Kademlia Distributed Hash Tables

Uddeshya Singh
7 min readOct 8, 2022

I came across this exciting algorithm while watching this bit torrent series by Arpit [1] and honestly, it’s pretty exciting! I have been trying to make my own Torrent client and hopefully, will be able to publish some bare bones about its own implementation sometime in the future :D

Anyway, back to the topic at hand, Kademlia. This protocol is used to serve data in a truly decentralized peer-to-peer network. In this kind of network, from the BitTorrent perspective, the Peers will contain certain pieces of the torrent file themselves, and to connect with other peers, to fetch certain other pieces of the same file, they won’t need to talk to any central entity (in this case, Tracker).

Distributed Hash Tables

Why’d we switch to a hash table? Well, Kademlia is originally a DHT protocol that has been extended for many other use cases, and it’d make sense to understand its underlying nitty gritty.

In my understanding, a hash table is a data structure that stores key-value pairs. You can input some keys (Or rather, a hash of those keys) and store their associated value.

Now, instead of keeping all the key-value pairs on a single machine, let's divide up all the keys and store them in separate machines, sounds good no? More machines = More keys! But it doesn’t come without its own headaches.

Headaches 😫

  • How are we going to determine, which key is going to be stored in which node in such a way that one node does not have the majority of the keys, i.e. the keys are more or less equally distributed? [Ps — I will be using node and systems synonymously].
  • How will one node figure out which other node in the network to talk to in case it does not have the key which has been requested by the user?
  • There are a ton of nodes, no? What will happen in the scenario when the node leaves the network? How well are the keys replicated in other nodes to tackle this situation?
    [Of course, there is a fundamental issue here, the scenario where all the nodes leave the network, so I’ll be writing this article with the assumption that the rate of the nodes leaving the network is slow enough for the other nodes to catch up at a reasonable rate and not lose all the keys]

Consistent Hashing[2] was the first thought process about how I’d be storing the keys in multiple nodes and didn’t feel that it was much of a problem to solve.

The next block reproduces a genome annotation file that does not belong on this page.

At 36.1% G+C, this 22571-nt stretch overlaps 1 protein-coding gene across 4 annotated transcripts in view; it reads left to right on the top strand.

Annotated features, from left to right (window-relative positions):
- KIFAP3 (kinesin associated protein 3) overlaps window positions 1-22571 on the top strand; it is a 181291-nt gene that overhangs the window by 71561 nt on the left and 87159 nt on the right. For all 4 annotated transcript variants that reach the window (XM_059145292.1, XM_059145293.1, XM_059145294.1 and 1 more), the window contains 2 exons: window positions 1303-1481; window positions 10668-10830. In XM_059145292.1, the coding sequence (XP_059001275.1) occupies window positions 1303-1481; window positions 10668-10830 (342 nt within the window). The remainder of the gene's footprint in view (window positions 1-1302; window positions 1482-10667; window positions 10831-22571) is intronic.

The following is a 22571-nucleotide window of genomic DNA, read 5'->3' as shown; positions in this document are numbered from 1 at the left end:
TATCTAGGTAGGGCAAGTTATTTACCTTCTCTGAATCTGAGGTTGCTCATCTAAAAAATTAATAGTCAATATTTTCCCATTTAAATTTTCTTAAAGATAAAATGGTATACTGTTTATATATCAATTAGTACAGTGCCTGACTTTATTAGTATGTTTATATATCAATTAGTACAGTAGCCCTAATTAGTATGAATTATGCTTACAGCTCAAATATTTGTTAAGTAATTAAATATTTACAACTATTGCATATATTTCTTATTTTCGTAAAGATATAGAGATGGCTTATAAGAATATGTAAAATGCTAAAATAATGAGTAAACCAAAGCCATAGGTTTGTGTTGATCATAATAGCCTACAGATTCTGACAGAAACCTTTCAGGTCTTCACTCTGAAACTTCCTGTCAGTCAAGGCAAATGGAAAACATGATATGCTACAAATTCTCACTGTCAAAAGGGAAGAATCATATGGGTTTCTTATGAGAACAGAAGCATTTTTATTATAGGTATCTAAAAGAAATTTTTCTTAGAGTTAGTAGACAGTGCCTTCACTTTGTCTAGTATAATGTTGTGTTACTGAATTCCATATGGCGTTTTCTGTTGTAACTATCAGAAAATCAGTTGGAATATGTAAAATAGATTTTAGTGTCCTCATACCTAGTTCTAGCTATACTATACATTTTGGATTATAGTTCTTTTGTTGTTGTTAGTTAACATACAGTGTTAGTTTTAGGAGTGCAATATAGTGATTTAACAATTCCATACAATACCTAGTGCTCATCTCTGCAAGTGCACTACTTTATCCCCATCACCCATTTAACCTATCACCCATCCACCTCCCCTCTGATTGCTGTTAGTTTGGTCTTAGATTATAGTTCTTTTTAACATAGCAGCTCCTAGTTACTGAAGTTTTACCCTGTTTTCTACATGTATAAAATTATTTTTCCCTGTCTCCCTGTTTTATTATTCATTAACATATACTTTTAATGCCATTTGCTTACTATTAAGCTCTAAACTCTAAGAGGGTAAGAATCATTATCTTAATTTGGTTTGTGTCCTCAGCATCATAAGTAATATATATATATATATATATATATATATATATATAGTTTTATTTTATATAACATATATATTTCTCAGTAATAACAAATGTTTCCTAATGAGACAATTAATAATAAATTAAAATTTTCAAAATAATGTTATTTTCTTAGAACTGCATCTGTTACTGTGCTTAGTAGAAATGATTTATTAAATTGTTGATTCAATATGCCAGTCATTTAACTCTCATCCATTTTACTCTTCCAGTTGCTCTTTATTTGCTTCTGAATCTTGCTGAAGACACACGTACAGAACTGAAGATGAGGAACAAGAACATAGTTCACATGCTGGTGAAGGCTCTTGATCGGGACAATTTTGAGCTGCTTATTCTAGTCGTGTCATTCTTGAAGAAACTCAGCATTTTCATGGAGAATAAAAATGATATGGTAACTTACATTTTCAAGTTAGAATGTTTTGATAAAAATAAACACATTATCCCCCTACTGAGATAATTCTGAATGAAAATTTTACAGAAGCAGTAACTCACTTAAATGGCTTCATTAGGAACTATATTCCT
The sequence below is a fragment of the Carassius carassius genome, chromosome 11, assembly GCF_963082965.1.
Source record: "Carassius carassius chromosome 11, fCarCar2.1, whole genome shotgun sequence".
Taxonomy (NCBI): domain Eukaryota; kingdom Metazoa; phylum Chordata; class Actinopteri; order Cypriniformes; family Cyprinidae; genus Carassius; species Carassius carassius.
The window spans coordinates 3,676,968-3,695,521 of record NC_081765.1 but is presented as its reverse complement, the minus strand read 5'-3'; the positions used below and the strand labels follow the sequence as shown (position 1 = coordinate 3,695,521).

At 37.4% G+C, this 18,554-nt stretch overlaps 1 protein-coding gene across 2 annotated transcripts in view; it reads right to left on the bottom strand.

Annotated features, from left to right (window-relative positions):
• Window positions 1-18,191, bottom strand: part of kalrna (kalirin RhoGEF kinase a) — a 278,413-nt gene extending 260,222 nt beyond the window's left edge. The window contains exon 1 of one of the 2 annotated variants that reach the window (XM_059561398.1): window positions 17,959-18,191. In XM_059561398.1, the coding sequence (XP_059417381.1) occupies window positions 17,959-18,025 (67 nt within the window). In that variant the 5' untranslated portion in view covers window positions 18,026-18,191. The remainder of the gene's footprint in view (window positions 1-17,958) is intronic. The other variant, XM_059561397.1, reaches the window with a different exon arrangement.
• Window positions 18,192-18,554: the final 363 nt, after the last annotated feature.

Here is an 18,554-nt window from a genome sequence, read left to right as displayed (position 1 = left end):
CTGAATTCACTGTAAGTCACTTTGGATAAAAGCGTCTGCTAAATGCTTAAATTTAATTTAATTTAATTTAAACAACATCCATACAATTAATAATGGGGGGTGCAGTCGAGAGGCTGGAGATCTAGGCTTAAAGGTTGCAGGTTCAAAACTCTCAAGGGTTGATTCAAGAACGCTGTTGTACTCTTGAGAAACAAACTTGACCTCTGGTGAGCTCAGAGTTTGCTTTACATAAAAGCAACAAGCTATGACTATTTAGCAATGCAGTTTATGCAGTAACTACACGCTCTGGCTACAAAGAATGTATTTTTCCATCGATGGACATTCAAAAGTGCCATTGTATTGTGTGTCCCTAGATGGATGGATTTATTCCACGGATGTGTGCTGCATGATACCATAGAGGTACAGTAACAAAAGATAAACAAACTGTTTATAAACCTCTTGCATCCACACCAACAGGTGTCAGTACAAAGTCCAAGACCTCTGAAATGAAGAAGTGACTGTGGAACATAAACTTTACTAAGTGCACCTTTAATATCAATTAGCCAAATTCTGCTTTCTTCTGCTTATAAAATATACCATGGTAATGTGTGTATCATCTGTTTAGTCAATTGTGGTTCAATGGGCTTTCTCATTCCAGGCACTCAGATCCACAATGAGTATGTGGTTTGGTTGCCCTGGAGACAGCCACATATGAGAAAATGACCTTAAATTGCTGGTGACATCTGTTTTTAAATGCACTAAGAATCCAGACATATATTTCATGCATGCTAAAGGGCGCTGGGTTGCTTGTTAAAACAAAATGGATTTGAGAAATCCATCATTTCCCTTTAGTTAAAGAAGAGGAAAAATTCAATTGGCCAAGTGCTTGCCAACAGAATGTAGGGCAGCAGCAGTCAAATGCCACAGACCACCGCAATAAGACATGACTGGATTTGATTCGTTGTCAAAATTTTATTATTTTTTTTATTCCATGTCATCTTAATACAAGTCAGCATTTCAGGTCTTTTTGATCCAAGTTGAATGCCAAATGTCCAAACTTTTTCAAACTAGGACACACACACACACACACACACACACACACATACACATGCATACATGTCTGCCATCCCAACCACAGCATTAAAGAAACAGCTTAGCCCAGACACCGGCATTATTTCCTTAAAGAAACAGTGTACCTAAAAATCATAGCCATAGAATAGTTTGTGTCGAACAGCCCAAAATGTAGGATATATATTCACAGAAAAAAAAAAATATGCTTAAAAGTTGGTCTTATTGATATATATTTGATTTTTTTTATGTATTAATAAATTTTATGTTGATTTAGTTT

But here comes the beautiful part -

Visualizing hash tables as a search tree

So, before we move on to the visualization, let’s set certain standards of how we are going to represent the nodes and the keys. Kademlia handled it by setting the node and key IDs to 160-bit integers (in the event the IDs are > 160 bits, a collision-resistant hash function is used to map the ID to 160 bits, original researchers used SHA-1 hash to achieve this).

For our example, let’s envision a hash function that maps the keys and nodes to 4 bits instead of 160.

In the following representation, the leaves with boxes around them are the nodes. Let’s assume every other leaf is a key that needs to be assigned to a node. By intuition, you could try assigning the keys to the nodes that have Lowest Common Ancestor [3].

Keys placement with Lowest Common Ancestor

The non boxed leaves are the keys and the keys matching color with a node leaf means the Key is present in that Node.

For nodes 1 and 7, the distribution of keys makes sense, for instance, key “2” is assigned to computer 1 because it shares the LCA tree node [00]. Had leaf 0011 [3] been a node, key “2” would’ve been assigned to it.

But there is a slight issue here, notice that all the keys from 8 to 13 have been assigned to node 14 and none of them to node 15 even though 1110 and 1111 share the same lowest common ancestor with this subset of keys. This is an issue that Kademlia handles very smartly!

To measure the closeness between two IDs, Kademlia takes the help of the longest common prefix as a heuristic and uses binary XOR to calculate it.
Now, let’s say the IDs of Key, Node1, and Node2 after SHA1 are k, n1, n2 respectively.
If k XOR n1 < k XOR n2 then the Key will be assigned to Node 1 else the Key will be assigned to Node 2.

Let’s consider how the tie-breaking will work now for distributing the keys 1100(12) and 1101(13) among nodes 14 and 15.

See? now 13 will be assigned to 15 instead of 14! Making the final key distribution to this —